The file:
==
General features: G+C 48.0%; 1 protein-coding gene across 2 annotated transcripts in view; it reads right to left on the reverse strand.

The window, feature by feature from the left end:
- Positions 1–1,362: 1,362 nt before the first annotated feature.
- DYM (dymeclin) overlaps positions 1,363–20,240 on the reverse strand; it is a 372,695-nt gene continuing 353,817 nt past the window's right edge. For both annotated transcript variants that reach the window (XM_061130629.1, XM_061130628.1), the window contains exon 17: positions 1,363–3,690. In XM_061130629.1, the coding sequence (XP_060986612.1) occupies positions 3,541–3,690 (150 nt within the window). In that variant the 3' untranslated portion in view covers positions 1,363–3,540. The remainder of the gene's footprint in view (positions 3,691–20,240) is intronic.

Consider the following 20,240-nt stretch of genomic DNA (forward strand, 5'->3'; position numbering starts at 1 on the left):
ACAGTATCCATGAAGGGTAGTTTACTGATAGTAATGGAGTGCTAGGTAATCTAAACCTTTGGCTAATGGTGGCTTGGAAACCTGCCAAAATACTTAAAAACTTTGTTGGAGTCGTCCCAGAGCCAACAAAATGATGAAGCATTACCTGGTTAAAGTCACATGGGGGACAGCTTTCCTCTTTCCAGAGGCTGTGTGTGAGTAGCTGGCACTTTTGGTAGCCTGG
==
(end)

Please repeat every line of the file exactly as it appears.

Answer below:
General features: G+C 48.0%; 1 protein-coding gene across 2 annotated transcripts in view; it reads right to left on the reverse strand.

The window, feature by feature from the left end:
- Positions 1–1,362: 1,362 nt before the first annotated feature.
- DYM (dymeclin) overlaps positions 1,363–20,240 on the reverse strand; it is a 372,695-nt gene continuing 353,817 nt past the window's right edge. For both annotated transcript variants that reach the window (XM_061130629.1, XM_061130628.1), the window contains exon 17: positions 1,363–3,690. In XM_061130629.1, the coding sequence (XP_060986612.1) occupies positions 3,541–3,690 (150 nt within the window). In that variant the 3' untranslated portion in view covers positions 1,363–3,540. The remainder of the gene's footprint in view (positions 3,691–20,240) is intronic.

Consider the following 20,240-nt stretch of genomic DNA (forward strand, 5'->3'; position numbering starts at 1 on the left):
ACAGTATCCATGAAGGGTAGTTTACTGATAGTAATGGAGTGCTAGGTAATCTAAACCTTTGGCTAATGGTGGCTTGGAAACCTGCCAAAATACTTAAAAACTTTGTTGGAGTCGTCCCAGAGCCAACAAAATGATGAAGCATTACCTGGTTAAAGTCACATGGGGGACAGCTTTCCTCTTTCCAGAGGCTGTGTGTGAGTAGCTGGCACTTTTGGTAGCCTGG